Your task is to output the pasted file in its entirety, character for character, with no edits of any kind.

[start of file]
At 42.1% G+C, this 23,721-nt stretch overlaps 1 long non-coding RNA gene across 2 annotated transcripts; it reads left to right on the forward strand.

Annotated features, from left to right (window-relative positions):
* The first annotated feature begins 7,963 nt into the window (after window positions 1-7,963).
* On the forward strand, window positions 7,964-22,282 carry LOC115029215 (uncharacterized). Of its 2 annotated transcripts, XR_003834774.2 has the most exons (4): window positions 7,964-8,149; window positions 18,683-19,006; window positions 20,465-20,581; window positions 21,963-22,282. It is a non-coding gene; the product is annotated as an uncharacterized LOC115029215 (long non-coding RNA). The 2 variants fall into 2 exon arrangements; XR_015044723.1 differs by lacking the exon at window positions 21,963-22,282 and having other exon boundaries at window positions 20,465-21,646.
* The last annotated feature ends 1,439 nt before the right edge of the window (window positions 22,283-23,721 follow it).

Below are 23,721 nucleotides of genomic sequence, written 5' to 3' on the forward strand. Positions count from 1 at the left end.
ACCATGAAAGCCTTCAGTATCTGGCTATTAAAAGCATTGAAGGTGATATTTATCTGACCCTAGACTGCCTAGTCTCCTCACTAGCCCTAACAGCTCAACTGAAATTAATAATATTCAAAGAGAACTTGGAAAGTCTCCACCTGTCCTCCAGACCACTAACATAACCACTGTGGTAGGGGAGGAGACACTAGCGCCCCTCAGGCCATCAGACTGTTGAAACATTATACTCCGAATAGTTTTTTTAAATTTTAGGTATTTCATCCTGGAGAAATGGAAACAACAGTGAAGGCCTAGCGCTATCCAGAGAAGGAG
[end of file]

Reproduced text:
At 42.1% G+C, this 23,721-nt stretch overlaps 1 long non-coding RNA gene across 2 annotated transcripts; it reads left to right on the forward strand.

Annotated features, from left to right (window-relative positions):
* The first annotated feature begins 7,963 nt into the window (after window positions 1-7,963).
* On the forward strand, window positions 7,964-22,282 carry LOC115029215 (uncharacterized). Of its 2 annotated transcripts, XR_003834774.2 has the most exons (4): window positions 7,964-8,149; window positions 18,683-19,006; window positions 20,465-20,581; window positions 21,963-22,282. It is a non-coding gene; the product is annotated as an uncharacterized LOC115029215 (long non-coding RNA). The 2 variants fall into 2 exon arrangements; XR_015044723.1 differs by lacking the exon at window positions 21,963-22,282 and having other exon boundaries at window positions 20,465-21,646.
* The last annotated feature ends 1,439 nt before the right edge of the window (window positions 22,283-23,721 follow it).

Below are 23,721 nucleotides of genomic sequence, written 5' to 3' on the forward strand. Positions count from 1 at the left end.
ACCATGAAAGCCTTCAGTATCTGGCTATTAAAAGCATTGAAGGTGATATTTATCTGACCCTAGACTGCCTAGTCTCCTCACTAGCCCTAACAGCTCAACTGAAATTAATAATATTCAAAGAGAACTTGGAAAGTCTCCACCTGTCCTCCAGACCACTAACATAACCACTGTGGTAGGGGAGGAGACACTAGCGCCCCTCAGGCCATCAGACTGTTGAAACATTATACTCCGAATAGTTTTTTTAAATTTTAGGTATTTCATCCTGGAGAAATGGAAACAACAGTGAAGGCCTAGCGCTATCCAGAGAAGGAG